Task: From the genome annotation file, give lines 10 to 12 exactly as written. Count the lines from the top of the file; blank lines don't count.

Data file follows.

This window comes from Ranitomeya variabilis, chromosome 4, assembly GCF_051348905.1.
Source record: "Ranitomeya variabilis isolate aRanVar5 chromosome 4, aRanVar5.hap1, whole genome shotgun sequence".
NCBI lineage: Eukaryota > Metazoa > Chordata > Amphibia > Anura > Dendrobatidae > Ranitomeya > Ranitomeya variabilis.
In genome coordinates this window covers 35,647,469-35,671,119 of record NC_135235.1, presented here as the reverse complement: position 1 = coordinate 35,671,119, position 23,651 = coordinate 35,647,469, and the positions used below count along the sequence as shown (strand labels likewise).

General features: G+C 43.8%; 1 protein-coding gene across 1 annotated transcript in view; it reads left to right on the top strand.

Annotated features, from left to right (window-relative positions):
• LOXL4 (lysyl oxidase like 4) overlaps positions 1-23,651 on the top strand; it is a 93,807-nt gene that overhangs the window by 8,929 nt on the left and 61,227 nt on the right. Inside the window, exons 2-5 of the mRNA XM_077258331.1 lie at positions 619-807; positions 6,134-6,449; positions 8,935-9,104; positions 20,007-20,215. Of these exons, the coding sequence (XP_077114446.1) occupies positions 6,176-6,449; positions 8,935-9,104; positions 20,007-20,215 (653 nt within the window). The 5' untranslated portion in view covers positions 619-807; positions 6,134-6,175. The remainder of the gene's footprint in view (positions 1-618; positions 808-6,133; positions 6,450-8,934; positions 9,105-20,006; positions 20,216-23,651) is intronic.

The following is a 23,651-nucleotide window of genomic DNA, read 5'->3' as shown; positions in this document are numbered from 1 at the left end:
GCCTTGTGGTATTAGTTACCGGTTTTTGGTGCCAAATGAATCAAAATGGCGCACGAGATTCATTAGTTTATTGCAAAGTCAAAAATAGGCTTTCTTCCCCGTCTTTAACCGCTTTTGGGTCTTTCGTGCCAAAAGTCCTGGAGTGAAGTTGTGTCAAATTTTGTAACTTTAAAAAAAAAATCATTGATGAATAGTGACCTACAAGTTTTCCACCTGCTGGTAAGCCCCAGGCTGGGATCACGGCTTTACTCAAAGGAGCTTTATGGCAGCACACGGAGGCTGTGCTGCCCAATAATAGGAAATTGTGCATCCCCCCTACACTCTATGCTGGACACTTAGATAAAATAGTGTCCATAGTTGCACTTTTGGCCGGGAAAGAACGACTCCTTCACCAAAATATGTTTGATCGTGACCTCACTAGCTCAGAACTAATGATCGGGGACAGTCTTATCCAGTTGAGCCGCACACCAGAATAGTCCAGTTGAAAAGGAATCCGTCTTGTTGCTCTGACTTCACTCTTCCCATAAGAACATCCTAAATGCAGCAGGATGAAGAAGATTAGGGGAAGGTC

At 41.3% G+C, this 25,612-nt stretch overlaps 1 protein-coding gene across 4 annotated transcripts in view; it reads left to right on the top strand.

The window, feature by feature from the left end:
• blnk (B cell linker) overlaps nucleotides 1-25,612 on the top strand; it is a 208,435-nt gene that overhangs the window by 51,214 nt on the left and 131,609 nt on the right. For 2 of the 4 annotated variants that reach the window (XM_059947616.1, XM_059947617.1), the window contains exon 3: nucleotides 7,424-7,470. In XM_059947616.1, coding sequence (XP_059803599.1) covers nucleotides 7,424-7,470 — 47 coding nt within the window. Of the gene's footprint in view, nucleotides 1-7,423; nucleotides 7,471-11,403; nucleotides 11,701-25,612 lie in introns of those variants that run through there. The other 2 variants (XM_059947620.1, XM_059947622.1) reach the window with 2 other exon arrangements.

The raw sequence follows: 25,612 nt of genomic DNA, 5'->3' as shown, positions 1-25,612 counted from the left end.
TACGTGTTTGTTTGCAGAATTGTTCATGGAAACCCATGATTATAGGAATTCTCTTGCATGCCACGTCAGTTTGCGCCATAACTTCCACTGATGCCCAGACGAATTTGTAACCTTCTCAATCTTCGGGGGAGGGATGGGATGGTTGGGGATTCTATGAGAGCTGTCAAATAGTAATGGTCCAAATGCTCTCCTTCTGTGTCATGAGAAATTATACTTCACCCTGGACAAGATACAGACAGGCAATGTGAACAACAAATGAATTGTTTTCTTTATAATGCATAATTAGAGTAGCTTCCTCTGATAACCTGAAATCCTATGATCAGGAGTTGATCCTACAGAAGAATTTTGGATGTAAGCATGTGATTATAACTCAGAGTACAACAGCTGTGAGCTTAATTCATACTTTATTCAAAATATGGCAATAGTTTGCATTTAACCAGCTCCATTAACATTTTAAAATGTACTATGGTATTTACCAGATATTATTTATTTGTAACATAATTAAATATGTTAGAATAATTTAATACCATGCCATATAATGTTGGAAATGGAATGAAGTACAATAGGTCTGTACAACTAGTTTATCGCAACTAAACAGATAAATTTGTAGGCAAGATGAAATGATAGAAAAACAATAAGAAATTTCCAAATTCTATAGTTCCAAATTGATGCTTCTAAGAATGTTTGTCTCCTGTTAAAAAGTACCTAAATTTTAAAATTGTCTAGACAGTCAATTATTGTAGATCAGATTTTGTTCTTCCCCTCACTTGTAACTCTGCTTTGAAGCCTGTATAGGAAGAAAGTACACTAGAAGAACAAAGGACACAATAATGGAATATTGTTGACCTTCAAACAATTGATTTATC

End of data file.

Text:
At 41.3% G+C, this 25,612-nt stretch overlaps 1 protein-coding gene across 4 annotated transcripts in view; it reads left to right on the top strand.

The window, feature by feature from the left end:
• blnk (B cell linker) overlaps nucleotides 1-25,612 on the top strand; it is a 208,435-nt gene that overhangs the window by 51,214 nt on the left and 131,609 nt on the right. For 2 of the 4 annotated variants that reach the window (XM_059947616.1, XM_059947617.1), the window contains exon 3: nucleotides 7,424-7,470. In XM_059947616.1, coding sequence (XP_059803599.1) covers nucleotides 7,424-7,470 — 47 coding nt within the window. Of the gene's footprint in view, nucleotides 1-7,423; nucleotides 7,471-11,403; nucleotides 11,701-25,612 lie in introns of those variants that run through there. The other 2 variants (XM_059947620.1, XM_059947622.1) reach the window with 2 other exon arrangements.